A new era for Aboriginal health research in SA

In the SAHMRI building on North Terrace, on Kaurna land, on September 2, three senior university representatives and the Chairman of SAHMRI signed up to a commitment to do Aboriginal health research the “right way”.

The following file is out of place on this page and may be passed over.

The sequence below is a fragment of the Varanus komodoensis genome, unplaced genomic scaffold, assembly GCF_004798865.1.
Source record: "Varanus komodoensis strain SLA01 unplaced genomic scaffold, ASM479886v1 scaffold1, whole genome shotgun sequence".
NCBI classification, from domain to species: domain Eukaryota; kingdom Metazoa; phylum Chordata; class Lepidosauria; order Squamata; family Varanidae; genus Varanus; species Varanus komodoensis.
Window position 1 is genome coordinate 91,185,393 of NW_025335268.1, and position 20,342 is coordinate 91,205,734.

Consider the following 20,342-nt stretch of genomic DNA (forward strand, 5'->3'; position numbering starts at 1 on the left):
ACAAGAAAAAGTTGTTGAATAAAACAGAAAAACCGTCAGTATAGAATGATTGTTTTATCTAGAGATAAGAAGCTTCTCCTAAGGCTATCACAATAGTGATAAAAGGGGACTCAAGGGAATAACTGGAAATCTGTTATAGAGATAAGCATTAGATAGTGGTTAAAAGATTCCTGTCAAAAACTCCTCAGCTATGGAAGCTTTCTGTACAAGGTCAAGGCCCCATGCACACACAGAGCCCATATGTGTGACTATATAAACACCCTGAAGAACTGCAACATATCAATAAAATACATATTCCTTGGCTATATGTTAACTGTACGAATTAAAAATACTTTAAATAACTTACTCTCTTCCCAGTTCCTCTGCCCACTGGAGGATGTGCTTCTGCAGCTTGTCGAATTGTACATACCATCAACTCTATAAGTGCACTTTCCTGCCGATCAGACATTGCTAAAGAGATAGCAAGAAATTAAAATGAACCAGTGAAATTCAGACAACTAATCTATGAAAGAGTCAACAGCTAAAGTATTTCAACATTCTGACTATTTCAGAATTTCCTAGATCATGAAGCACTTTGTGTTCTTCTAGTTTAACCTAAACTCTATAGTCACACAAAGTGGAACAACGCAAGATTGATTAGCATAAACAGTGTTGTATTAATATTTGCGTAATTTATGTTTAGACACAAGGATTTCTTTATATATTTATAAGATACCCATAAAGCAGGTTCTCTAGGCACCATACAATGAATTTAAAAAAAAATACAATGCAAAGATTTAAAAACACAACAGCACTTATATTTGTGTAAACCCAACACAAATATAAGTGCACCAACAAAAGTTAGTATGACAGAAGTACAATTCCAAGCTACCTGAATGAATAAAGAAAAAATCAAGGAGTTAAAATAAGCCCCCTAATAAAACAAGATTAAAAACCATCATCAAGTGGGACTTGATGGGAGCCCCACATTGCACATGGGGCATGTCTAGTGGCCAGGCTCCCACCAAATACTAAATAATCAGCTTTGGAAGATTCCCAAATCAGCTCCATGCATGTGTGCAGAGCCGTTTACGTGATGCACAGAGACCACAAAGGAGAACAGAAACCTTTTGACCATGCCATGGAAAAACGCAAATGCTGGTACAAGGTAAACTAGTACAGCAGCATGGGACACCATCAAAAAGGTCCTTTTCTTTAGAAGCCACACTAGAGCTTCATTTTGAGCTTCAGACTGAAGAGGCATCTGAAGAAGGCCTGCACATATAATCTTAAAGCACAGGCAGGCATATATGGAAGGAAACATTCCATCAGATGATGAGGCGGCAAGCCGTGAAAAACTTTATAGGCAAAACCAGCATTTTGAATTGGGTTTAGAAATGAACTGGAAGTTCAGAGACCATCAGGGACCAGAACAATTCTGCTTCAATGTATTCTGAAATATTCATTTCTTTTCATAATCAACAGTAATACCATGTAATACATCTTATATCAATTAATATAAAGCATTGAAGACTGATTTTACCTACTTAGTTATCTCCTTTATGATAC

In the SAHMRI building on North Terrace, on Kaurna land, on September 2, three senior university representatives and the Chairman of SAHMRI signed up to a commitment to do Aboriginal health research the “right way”. The South Australian Aboriginal Health Research Accord represents a significant leap forward in the conduct of research in South Australia. Driven by the demands and expectations of the local Aboriginal communities as to how they want research conducted, the public commitment by researchers to ensure Aboriginal health research follows the principles of the Accord has been welcomed by two of SA’s peak Aboriginal groups – the Council of Aboriginal Elders and the Aboriginal Health Council. In her speech at the signing, Janice Rigney of the Council of Aboriginal Elders, said, “Over the years many of us have been involved in and experienced the outcomes of research, which at times has not benefited us or our communities. This document will allow the community to understand what they can expect when researchers want to work with us. But it will also allow us to make sure that the research is undertaken in an appropriate manner, and gives us a voice if we feel the principles are not being followed.” In my role as Deputy Director of SAHMRI and Program Leader of Aboriginal Research, I take my responsibility to provide research leadership at SAHMRI and in my field very seriously. Supporting others to do their best, to improve on their past performance and to have the capacity to embrace challenges in the future is a key focus for my team. We believe the Accord will be a compelling roadmap for all researchers, not only in South Australia, but nationally. The Accord gives the power back to the Aboriginal community to set the agenda in research in their communities. It is now up to the universities and researchers to think carefully about the principles and how they can best implement them in future research. We will support them as much as possible to be able to do that. Our vision for the future is that Aboriginal health research will no longer be conducted on priorities of researchers, but on the priority issues of the community. The biggest change in thinking for many researchers will likely be the way they manage data and share the intellectual property created through research. The Accord states that data ownership should sit with the community and that intellectual property often vests with the community. There are significant shifts in the processes required as a result of the Accord. Researchers will need to plan well in advance many of the engagements they need to have with the Aboriginal community to discuss aspects of research they have not previously included. The Accord will mean before any research is done negotiations will need to be undertaken on: • How Aboriginal people and their organisations will be involved throughout the research process • What the research partnership arrangements will be and how they will operate • How the knowledge and wisdom of the community will be used and respected • What communication processes will be used and how they will be adapted to the cultural needs of the community • What tangible benefits will be delivered to the community in the short and long term • How intellectual property will be managed and shared with the community • How biological and other information is to be sensitively protected once collected • How the research results will influence policy and/or practice throughout the process of the research Most researchers in South Australia will embrace the Accord principles, but may need support to implement them effectively. Each of the signatories will need to assist in the process of equipping their researchers with the skills to do justice to the principles of the Accord. Professor Alex Brown, Deputy Director, Aboriginal Research Program Leader: South Australian Health and Medical Research Institute (SAHMRI) sahmri.com  

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